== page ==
10. I haven't heard the scherzo and fugue before, but they're glorious, so full of life. Great music. Thanks @Josh500! While we're on the topic of fugues, I stumbled across the compilation video below of "fugues" from Williams' film scores. They're not all fugues as the title suggests but rather (as noted in the description) contrapuntal pieces of some sort. (Strangely, the pieces he actually titles fugues in Jaws and this NBC suite are technically fugatos because the second entry of the theme is in the same key as the first one.) I also came across this ancient thread on our board discussing fugues in Williams' scores, most of which are played in the video (awesome that this was discussed so early in the board's history). Funny that so many of them have a similar emotional quality, a kind of nervous energy, which of course suits several of the "preparatory" uses of these passages (Jaws, Black Sunday, Home Alone).
  11. Sometimes these different spellings of notes just make chords easier to read. Like this one:
  12. Analysis - New Themes of The Last Jedi

    Not the same motif, but all three feature a motion from scale degree 5 to 6 of the minor scale, which is a traditional musical symbol of grief, turmoil, or otherwise great suffering. And interestingly, they are all associated with events on Ahch-To, specifically with the negative emotions of Luke. The first one I think occurs with Luke and Rey's first encounter and his initial refusal to help her. The second is with Luke's frantic calls to Rey when the Dark Side beckons. And the third is with their conversation about the truth between Luke and Kylo. So all three might be viewed as a musical means of portraying Luke's emotional pain, which fits in well with statements of the Force Theme on Ahch-To since most there include this kind of 5-6 minor-key motion in the theme's accompaniment, and even the Jedi Steps theme has it in the melody, giving all these the same "suffering" sort of sound.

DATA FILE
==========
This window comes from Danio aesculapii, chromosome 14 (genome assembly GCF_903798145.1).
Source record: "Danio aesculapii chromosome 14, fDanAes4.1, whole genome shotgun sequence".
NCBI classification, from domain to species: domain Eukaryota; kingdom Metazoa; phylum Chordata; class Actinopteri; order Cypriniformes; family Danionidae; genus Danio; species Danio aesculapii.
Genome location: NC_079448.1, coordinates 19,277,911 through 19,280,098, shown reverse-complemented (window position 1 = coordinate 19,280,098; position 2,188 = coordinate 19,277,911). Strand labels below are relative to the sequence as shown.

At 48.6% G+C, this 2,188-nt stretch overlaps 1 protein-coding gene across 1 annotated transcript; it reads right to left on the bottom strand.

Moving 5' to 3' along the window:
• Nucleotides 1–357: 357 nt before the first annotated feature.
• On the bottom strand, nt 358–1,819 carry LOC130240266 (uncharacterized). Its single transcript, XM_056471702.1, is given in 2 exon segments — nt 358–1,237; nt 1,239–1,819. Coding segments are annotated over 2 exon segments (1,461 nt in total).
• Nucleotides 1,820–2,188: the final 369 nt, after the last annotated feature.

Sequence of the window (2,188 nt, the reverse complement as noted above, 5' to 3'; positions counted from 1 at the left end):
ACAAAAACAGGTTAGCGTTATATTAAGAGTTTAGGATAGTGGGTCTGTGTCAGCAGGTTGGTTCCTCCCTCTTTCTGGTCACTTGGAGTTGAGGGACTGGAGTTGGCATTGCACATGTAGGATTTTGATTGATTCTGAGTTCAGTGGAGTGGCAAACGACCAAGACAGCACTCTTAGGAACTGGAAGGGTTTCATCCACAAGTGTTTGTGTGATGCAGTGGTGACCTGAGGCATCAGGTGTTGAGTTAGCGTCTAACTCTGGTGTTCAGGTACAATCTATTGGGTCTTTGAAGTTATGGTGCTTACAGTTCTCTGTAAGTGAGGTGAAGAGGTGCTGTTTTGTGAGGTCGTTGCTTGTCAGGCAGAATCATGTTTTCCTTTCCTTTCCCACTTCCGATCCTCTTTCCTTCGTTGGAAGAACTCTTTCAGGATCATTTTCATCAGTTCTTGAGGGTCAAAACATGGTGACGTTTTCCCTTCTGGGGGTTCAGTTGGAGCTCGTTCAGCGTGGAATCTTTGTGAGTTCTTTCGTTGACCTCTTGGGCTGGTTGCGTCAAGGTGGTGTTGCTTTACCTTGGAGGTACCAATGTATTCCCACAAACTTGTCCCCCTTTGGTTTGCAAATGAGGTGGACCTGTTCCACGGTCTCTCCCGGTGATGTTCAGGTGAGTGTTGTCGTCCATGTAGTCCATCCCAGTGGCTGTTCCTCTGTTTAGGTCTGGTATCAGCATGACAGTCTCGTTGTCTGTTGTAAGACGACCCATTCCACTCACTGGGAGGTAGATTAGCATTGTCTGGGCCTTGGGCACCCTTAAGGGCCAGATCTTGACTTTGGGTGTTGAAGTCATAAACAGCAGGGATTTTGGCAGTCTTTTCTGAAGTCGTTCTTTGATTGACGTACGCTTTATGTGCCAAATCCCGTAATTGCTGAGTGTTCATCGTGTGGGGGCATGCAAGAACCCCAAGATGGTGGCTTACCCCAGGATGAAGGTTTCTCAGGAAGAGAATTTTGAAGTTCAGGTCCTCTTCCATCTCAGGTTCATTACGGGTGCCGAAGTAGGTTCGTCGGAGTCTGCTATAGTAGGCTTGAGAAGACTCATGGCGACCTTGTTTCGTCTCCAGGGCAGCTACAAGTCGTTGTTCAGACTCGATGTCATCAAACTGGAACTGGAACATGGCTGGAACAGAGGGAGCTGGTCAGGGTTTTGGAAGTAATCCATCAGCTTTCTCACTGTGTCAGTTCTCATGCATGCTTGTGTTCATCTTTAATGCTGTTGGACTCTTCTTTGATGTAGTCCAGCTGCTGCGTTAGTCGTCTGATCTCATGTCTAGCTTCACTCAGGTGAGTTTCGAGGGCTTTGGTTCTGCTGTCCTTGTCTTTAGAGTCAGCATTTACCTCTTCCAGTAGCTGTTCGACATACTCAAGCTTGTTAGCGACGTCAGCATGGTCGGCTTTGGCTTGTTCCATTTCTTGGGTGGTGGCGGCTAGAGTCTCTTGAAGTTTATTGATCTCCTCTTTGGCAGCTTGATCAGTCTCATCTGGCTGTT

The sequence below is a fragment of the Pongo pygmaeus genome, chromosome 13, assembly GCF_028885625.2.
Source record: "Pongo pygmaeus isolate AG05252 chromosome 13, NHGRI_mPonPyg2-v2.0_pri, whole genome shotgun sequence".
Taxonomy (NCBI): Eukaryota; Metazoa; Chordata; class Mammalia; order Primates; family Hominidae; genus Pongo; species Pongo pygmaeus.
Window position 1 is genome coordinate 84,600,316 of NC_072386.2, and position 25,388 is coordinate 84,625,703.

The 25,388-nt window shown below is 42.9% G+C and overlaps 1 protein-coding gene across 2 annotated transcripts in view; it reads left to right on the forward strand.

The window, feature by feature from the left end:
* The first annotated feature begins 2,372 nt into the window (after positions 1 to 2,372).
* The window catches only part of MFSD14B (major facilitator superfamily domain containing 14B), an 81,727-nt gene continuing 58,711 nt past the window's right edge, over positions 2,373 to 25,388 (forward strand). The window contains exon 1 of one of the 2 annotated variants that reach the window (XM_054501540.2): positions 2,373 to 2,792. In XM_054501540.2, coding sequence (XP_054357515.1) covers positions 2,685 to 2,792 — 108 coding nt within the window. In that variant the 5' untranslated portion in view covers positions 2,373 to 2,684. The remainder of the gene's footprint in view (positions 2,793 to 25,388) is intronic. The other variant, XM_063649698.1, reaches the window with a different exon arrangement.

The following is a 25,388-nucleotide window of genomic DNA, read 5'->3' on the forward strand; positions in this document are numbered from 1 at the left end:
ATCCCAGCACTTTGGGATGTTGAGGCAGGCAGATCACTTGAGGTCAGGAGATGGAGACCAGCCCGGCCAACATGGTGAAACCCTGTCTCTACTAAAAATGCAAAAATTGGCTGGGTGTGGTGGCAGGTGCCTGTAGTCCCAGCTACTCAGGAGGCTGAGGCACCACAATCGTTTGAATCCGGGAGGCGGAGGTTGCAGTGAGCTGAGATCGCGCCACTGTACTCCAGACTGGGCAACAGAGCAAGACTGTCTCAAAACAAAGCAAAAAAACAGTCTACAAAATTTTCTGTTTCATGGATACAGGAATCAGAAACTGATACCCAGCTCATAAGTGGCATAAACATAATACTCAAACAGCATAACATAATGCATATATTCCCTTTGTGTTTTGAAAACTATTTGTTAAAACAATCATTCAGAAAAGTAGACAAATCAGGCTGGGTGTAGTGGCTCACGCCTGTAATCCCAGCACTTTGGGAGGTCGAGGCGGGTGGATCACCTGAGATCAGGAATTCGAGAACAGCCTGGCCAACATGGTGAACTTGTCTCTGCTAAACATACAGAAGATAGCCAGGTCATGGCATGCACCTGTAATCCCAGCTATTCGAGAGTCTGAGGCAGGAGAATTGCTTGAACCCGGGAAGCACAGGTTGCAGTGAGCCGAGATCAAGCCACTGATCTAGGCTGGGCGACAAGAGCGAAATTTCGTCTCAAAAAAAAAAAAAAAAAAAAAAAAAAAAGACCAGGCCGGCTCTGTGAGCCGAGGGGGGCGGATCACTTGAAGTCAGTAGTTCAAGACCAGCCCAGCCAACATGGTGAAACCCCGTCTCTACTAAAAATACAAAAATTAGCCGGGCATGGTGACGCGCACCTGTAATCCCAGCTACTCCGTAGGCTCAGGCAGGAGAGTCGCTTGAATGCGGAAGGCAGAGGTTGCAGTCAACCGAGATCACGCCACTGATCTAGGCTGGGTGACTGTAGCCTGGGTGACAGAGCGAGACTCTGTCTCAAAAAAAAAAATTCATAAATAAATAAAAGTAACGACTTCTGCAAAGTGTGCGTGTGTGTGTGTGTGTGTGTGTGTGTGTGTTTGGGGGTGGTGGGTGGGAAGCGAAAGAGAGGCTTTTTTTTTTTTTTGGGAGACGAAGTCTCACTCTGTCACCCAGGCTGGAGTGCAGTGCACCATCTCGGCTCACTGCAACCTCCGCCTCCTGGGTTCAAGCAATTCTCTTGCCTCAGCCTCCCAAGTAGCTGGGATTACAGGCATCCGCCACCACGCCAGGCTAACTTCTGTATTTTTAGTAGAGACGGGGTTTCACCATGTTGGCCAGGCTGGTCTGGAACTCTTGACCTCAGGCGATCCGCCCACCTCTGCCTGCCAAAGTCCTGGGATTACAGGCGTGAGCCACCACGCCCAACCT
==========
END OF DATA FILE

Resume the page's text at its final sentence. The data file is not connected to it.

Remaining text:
13. What's your dream title of a book on JW?

    John Williams: The Complete Film Music in Full Score (150 volume set).
  14. And it should be a bit blurry or from a distance so we can endlessly speculate on whether it was the real Williams or just a pastiche a similar-looking actor (since Williams won't want the acting credit with his monumental sense of modesty).
  15. If Rey studies old Jedi texts in IX, there should be reference to the "first Jedi", at which point there's a brief flashback cutaway to a hooded figure who turns his head back to reveal John Williams!